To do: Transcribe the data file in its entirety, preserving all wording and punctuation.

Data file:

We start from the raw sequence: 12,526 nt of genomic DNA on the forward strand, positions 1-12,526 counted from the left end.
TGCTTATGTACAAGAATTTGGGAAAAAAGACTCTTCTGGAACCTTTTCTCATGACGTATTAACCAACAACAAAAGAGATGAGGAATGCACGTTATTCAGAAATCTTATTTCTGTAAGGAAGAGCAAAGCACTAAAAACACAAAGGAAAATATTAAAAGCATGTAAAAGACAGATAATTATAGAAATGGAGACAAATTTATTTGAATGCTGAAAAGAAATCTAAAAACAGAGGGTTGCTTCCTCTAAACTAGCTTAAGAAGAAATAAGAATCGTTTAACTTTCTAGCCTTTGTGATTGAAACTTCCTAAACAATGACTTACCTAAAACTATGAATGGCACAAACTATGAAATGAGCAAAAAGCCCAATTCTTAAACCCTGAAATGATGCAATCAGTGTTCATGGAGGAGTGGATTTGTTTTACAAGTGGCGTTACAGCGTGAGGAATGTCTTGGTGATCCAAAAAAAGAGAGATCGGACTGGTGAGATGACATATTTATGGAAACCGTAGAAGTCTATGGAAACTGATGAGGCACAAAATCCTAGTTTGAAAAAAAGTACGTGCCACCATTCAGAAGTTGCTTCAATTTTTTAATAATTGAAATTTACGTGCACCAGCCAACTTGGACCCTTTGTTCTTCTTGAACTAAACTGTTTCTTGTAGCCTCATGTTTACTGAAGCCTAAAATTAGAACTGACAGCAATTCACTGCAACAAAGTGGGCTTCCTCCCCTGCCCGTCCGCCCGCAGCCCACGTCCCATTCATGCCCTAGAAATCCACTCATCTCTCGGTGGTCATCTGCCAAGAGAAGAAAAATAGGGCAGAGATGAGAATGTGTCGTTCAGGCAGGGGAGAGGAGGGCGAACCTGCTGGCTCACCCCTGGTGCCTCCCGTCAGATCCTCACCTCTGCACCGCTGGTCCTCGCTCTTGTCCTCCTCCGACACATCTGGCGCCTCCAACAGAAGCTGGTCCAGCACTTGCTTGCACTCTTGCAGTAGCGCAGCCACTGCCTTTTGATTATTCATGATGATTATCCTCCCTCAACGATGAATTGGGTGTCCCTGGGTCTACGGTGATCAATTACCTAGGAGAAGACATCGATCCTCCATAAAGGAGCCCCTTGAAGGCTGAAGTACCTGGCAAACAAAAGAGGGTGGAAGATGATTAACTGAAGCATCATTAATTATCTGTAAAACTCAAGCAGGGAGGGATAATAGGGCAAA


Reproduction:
We start from the raw sequence: 12,526 nt of genomic DNA on the forward strand, positions 1-12,526 counted from the left end.
TGCTTATGTACAAGAATTTGGGAAAAAAGACTCTTCTGGAACCTTTTCTCATGACGTATTAACCAACAACAAAAGAGATGAGGAATGCACGTTATTCAGAAATCTTATTTCTGTAAGGAAGAGCAAAGCACTAAAAACACAAAGGAAAATATTAAAAGCATGTAAAAGACAGATAATTATAGAAATGGAGACAAATTTATTTGAATGCTGAAAAGAAATCTAAAAACAGAGGGTTGCTTCCTCTAAACTAGCTTAAGAAGAAATAAGAATCGTTTAACTTTCTAGCCTTTGTGATTGAAACTTCCTAAACAATGACTTACCTAAAACTATGAATGGCACAAACTATGAAATGAGCAAAAAGCCCAATTCTTAAACCCTGAAATGATGCAATCAGTGTTCATGGAGGAGTGGATTTGTTTTACAAGTGGCGTTACAGCGTGAGGAATGTCTTGGTGATCCAAAAAAAGAGAGATCGGACTGGTGAGATGACATATTTATGGAAACCGTAGAAGTCTATGGAAACTGATGAGGCACAAAATCCTAGTTTGAAAAAAAGTACGTGCCACCATTCAGAAGTTGCTTCAATTTTTTAATAATTGAAATTTACGTGCACCAGCCAACTTGGACCCTTTGTTCTTCTTGAACTAAACTGTTTCTTGTAGCCTCATGTTTACTGAAGCCTAAAATTAGAACTGACAGCAATTCACTGCAACAAAGTGGGCTTCCTCCCCTGCCCGTCCGCCCGCAGCCCACGTCCCATTCATGCCCTAGAAATCCACTCATCTCTCGGTGGTCATCTGCCAAGAGAAGAAAAATAGGGCAGAGATGAGAATGTGTCGTTCAGGCAGGGGAGAGGAGGGCGAACCTGCTGGCTCACCCCTGGTGCCTCCCGTCAGATCCTCACCTCTGCACCGCTGGTCCTCGCTCTTGTCCTCCTCCGACACATCTGGCGCCTCCAACAGAAGCTGGTCCAGCACTTGCTTGCACTCTTGCAGTAGCGCAGCCACTGCCTTTTGATTATTCATGATGATTATCCTCCCTCAACGATGAATTGGGTGTCCCTGGGTCTACGGTGATCAATTACCTAGGAGAAGACATCGATCCTCCATAAAGGAGCCCCTTGAAGGCTGAAGTACCTGGCAAACAAAAGAGGGTGGAAGATGATTAACTGAAGCATCATTAATTATCTGTAAAACTCAAGCAGGGAGGGATAATAGGGCAAA